Clients come to us when they need to combine their payroll data with other types of data to accomplish complicated reporting issues. We hear CFOs say they are sick and tired of not knowing with any certainty, the variances between budgets and actual payroll data. Other companies tell us they struggle to successfully consolidate data from their various payroll platforms for retirement reporting or to easily combine data to populate total compensation statements. They appreciate that we are one of very few official ADP partners who have developed a secure MR file transmission that automatically imports their data into Insight e-Tools. Does any of that resonate with you?

    • Ian Altman says:

      Sue,

      Great start. Thanks for stopping by. If you think about the client’s rant, I doubt they would say “we need to combine our payroll data with other types of data to accomplish complicated reporting.” It would be nice, just not likely.

      What if instead you said “CFOS come to us when they realize they either underspent or overspent on budgets because they lack real-time budget to expense items for their labor. They waste a ton of time unsuccessfully trying to integrate various data sources, and they’d prefer to spend that time making decisions, instead of trying to make sense of the data. Every month they go through the same insanity, and want it to stop.”

      In other words, don’t talk about the solution. Their rant probably doesn’t include anything about an ADP partner :) Given how innovative your team is with your solutions, if you strike a chord with the problem they face, they’ll ask YOU about the solutions.

      Does that help at all?

      Ian

  2. So true, Ian! In fact, I always teach coaches and consultants to “ditch the elevator pitch” and opt instead for sharing conversationally, in a way that’s natural to your style, WHO YOU HELP and WHAT YOU HELP THEM TO DO.

    • Ian Altman says:

      Suzi,

      I’m so happy you dropped by. A focus on WHO YOU HELP is very valuable. WHAT YOU HELP THEM TO DO might get them wondering why they need it. For example, if a coach says “I help leaders communicate better with their team,” it all sounds good. But, if instead you said “Executives come to me when their teams appear to be working hard, but not accomplishing the right objectives. They appear confused about their roles, and sometimes just wait for instruction.” In this way, you are demonstrating the “symptoms” that you can help them diagnose and then recommend your “treatment” in the form of WHAT YOU HELP THEM TO DO?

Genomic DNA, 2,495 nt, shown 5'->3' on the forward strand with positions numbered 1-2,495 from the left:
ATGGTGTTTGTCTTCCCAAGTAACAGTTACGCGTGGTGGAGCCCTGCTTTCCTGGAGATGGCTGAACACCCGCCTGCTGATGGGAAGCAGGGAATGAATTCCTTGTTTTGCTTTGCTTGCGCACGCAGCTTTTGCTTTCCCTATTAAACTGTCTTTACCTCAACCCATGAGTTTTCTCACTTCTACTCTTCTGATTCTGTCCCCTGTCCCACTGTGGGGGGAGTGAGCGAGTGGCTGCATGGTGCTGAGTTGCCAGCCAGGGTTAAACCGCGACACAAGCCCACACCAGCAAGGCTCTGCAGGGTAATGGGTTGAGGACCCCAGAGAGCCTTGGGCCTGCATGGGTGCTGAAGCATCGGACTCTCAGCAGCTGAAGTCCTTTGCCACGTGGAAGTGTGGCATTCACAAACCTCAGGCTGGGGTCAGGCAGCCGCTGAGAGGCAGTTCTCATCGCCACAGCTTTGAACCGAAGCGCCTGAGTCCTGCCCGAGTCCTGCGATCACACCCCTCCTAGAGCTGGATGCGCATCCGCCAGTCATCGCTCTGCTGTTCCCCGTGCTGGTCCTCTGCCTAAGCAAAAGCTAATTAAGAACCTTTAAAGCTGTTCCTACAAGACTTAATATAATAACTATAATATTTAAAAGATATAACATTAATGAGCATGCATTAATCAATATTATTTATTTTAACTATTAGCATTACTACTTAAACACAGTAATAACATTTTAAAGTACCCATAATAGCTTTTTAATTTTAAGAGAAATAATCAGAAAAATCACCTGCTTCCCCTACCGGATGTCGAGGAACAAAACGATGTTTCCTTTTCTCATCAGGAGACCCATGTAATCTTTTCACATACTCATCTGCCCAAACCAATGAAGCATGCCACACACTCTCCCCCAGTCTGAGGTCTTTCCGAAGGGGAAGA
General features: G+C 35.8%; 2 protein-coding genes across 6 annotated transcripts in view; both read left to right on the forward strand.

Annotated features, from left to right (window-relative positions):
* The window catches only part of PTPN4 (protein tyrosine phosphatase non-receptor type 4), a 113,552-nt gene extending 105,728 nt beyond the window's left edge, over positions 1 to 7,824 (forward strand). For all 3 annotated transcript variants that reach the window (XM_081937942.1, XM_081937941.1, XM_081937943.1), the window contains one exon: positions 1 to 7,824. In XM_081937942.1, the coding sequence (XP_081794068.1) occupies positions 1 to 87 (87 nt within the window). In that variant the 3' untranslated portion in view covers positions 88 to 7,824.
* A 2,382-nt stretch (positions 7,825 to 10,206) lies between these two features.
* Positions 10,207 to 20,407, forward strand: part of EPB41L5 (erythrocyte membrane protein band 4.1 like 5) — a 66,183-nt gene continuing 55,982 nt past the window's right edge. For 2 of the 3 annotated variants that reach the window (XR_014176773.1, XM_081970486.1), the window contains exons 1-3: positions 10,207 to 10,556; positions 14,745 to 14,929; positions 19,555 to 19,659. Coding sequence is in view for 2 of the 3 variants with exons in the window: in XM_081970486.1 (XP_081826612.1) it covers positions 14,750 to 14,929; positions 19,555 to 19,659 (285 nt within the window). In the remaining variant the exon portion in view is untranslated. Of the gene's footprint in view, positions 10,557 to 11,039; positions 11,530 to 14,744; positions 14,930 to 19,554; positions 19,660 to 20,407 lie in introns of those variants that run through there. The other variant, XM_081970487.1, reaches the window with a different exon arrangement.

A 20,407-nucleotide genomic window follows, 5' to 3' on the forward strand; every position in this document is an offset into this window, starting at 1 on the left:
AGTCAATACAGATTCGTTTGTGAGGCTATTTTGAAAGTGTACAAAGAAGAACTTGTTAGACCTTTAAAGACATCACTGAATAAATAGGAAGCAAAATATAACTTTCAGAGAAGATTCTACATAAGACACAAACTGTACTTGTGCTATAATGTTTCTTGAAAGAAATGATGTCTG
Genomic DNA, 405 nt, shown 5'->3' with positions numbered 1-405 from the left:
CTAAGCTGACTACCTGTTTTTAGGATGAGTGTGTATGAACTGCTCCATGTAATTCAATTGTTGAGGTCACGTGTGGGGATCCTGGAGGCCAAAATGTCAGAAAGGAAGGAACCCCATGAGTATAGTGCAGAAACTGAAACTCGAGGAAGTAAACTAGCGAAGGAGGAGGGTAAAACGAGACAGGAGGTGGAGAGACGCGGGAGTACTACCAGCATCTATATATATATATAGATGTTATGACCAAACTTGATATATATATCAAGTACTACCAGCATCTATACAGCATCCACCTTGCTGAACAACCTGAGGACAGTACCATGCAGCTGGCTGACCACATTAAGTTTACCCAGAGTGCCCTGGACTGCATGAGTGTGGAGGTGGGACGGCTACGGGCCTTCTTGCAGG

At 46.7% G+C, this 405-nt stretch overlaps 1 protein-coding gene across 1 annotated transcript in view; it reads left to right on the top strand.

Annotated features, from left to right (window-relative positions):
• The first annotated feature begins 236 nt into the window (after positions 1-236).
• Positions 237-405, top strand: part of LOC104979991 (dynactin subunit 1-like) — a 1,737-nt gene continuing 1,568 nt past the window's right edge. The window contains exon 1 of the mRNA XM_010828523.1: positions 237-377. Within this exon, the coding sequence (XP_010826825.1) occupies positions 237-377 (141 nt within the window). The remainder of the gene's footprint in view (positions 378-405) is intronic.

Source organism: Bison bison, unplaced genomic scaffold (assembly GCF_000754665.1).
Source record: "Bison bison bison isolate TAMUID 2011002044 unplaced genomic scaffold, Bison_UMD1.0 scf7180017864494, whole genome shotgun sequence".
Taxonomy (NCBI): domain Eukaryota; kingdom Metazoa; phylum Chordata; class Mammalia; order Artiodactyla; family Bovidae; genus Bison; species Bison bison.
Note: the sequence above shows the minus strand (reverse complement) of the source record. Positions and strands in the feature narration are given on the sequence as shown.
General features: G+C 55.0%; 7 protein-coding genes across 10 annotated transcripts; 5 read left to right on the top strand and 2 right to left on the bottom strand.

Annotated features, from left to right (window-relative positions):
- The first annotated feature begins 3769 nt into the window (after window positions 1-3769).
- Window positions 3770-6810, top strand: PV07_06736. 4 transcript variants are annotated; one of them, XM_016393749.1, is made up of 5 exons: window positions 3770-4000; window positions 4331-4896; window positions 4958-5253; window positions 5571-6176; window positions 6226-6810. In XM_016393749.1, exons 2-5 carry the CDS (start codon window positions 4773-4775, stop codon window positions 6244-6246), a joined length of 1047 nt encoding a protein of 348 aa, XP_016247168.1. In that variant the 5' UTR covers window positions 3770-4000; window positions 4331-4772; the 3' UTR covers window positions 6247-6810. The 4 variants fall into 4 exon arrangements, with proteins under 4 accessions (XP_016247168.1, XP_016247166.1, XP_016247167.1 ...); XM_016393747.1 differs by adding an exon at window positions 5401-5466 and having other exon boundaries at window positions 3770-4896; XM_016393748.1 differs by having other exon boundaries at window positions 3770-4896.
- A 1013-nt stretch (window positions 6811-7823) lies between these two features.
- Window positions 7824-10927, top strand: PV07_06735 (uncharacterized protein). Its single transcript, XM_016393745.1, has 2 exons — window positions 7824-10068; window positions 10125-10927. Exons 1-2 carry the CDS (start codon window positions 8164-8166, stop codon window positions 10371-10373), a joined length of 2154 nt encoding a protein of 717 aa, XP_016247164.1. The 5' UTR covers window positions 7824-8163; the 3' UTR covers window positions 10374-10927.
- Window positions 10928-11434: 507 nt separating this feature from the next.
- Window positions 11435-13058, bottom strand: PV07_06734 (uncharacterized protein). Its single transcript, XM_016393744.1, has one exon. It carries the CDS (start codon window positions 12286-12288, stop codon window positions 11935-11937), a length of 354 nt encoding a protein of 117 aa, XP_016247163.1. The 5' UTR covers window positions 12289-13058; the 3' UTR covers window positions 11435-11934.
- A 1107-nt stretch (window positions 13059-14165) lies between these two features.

Does that sound like it might be worth a shot?

      I’m honored you dropped in and shared your wisdom.

      Ian

  3. This is a great article and has got me thinking about my own elevator rant. Normally I introduce myself by saying “I’m a former opera singer who teaches public speaking”. It captures people’s attention because the “opera singer” bit is unique, and the “teaches public speaking” part people resonate with because A) they’re scared of public speaking, and B) they never met anyone who teaches it. It usually starts a great, personal conversation about how that person feels about their public speaking skills.

    While it doesn’t address an elevator rant, I think my tagline does: “Helping people give more powerful and authentic speeches and presentations.”

    I’d love your feedback. Thanks!

    • Ian Altman says:

      Allison,

      I love the hook that you use with your background as an opera singer. It certainly caught my attention and made me want to learn more. Your tagline explains what they can expect as an outcome, but may not tap into their rant to get their attention and spark a conversation about how you could help them. So, it might be in your case “People come to me when they are not comfortable with public speaking and it is either part of their career, or doing it poorly could be bad for their career. They come to me to help them command the stage.” Since you would have already mentioned your opera background, commanding the stage will not require further explanation.

      I’ve done some research on how executives make decisions, and the first thing they want to know is “Why do I need it? What problem does it solve?” Start there, and you make it easier for them to appreciate your value.

      Thanks for sharing your ideas. That opera singer opening is a great way to spark discussion.

      Ian